The government's proposal for a new copyright exception on the photocopying of education materials would hit authors and publishers, Publishers Association chief executive Richard Mollet told the Culture, Media and Sport select committee earlier today (22nd January).
Giving evidence at a session on "Support for the Creative Industries", Mollet said that the government's recently published proposals for copyright exceptions contained some good ideas, a few bad ideas, and some that were "potentially ugly."
He highlighted concern over the proposal to allow photocopying of educational material, saying it "allows people to do things which they currently need licenses for" and "is going to hit author incomes and hit publishers' investments."
The CLA has also voiced concern over the exception.
Mollet questioned the value of the exception on parody as well, asking: "Is there really an economic case to create a new loophole?"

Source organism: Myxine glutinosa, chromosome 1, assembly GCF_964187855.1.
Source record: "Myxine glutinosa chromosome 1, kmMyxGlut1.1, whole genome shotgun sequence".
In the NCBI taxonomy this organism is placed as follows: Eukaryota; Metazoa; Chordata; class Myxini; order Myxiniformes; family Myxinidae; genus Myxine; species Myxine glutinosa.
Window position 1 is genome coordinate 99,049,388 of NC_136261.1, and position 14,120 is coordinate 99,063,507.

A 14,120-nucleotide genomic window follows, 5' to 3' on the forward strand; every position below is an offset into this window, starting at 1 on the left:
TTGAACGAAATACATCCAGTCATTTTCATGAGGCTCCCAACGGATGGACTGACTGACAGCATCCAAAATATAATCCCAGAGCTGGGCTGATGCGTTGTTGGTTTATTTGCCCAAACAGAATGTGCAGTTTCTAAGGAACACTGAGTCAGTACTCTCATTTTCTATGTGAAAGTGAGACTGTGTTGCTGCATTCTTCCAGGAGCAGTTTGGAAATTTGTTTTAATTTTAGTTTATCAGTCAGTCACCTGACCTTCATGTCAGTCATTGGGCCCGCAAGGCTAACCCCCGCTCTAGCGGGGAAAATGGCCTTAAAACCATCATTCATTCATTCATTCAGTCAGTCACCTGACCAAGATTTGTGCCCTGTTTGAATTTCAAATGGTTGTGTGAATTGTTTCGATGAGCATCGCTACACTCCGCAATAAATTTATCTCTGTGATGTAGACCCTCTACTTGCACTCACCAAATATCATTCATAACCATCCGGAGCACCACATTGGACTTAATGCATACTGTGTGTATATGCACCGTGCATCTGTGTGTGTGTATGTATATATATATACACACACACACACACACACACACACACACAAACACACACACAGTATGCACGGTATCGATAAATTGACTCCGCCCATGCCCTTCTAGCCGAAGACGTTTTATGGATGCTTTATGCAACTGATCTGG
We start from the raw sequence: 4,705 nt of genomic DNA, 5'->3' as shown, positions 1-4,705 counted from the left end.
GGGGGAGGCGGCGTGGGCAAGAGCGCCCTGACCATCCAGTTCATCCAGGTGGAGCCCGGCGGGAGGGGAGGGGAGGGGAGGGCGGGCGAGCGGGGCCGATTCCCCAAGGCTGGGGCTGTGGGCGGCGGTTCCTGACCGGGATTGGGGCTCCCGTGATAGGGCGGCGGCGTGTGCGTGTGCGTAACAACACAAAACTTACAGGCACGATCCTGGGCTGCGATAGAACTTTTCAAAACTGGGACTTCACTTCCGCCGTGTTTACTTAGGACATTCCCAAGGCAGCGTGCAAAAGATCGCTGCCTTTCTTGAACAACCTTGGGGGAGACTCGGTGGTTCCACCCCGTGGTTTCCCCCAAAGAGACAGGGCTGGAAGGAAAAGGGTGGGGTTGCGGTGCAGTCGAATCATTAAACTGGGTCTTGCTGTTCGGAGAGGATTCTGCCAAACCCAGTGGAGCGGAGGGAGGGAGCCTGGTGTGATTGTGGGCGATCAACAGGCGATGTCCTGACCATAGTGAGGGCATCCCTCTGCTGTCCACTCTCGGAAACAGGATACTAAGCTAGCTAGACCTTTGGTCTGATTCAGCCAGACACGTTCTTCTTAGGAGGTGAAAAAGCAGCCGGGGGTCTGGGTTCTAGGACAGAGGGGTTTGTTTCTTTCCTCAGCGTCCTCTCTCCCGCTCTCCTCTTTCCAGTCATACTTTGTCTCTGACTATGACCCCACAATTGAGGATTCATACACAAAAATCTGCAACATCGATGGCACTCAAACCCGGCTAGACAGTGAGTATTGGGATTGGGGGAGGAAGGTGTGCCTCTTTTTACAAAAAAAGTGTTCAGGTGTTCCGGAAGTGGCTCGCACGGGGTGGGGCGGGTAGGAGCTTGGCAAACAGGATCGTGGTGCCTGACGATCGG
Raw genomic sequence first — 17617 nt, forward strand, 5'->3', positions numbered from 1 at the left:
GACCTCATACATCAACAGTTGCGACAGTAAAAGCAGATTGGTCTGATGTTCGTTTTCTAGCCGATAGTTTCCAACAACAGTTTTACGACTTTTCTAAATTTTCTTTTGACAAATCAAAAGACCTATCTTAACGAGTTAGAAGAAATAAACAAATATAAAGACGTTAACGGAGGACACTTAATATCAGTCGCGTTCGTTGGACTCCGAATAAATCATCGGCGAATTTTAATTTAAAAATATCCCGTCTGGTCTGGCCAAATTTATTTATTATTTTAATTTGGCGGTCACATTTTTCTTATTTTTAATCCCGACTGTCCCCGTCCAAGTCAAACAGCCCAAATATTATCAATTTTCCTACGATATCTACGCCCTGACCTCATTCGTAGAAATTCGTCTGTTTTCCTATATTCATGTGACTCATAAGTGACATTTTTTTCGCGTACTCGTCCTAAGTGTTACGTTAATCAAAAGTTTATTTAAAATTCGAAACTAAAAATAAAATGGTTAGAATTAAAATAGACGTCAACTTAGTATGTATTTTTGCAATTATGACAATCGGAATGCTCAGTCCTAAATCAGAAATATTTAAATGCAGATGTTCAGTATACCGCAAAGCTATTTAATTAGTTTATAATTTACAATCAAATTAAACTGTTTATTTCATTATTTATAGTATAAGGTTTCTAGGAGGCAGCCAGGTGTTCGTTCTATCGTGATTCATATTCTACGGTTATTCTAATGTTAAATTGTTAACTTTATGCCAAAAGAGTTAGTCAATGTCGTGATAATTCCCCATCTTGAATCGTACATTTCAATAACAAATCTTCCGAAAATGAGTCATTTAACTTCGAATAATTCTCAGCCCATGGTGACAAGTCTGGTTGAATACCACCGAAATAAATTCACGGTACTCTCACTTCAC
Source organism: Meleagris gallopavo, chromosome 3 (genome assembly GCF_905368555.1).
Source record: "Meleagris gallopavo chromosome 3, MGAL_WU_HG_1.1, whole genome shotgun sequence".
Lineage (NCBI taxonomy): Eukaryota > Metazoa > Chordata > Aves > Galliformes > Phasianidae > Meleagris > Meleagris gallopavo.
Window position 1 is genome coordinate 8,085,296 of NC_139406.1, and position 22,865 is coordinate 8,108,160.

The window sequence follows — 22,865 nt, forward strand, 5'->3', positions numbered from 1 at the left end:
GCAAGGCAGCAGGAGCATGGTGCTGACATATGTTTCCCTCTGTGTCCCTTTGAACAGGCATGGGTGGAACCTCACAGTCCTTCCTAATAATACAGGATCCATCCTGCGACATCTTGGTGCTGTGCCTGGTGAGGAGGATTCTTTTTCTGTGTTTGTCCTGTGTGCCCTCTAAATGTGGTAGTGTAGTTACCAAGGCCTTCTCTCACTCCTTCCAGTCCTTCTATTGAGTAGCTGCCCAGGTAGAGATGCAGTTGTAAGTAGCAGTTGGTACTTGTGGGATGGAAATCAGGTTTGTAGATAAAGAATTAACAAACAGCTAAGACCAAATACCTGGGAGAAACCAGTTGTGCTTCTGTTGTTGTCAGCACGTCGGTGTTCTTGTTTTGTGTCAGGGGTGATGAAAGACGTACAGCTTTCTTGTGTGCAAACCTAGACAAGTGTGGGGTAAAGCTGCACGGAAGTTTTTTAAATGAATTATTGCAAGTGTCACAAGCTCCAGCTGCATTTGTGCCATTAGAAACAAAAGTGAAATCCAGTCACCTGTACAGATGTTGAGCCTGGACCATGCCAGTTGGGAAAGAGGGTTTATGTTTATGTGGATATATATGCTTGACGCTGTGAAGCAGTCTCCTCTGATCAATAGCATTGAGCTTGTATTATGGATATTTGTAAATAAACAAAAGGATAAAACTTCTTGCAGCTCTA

The PA chief, also the chair of the Alliance for Intellectual Property, told the committee: "Our argument to the IPO is, if you modernise copyright in the wrong way, and you remove our ability to do that licensing, you are imperilling the business, so step gently because you are stepping on our licensing models. And on the enforcement side, if you don't do any enforcement you won't allow these new business models to grow because they are competing with illegal free."
Meanwhile Owen Atkinson, executive director of the Authors' Licensing and Collecting Society, warned the committee there could be damage when exceptions were brought into legislation because they were then "set in stone".
He said he took an "optimistic" view of digital change. "We're a nation of creators and we export. Pound for pound in GDP we are as good as anyone in the world, if not better," he said. "The internet gives us a fantastic channel; if we copyright we can support creativity....I do believe this can be very profitable in the future for UK PLC if we can...continue to support business in finding licensing solutions."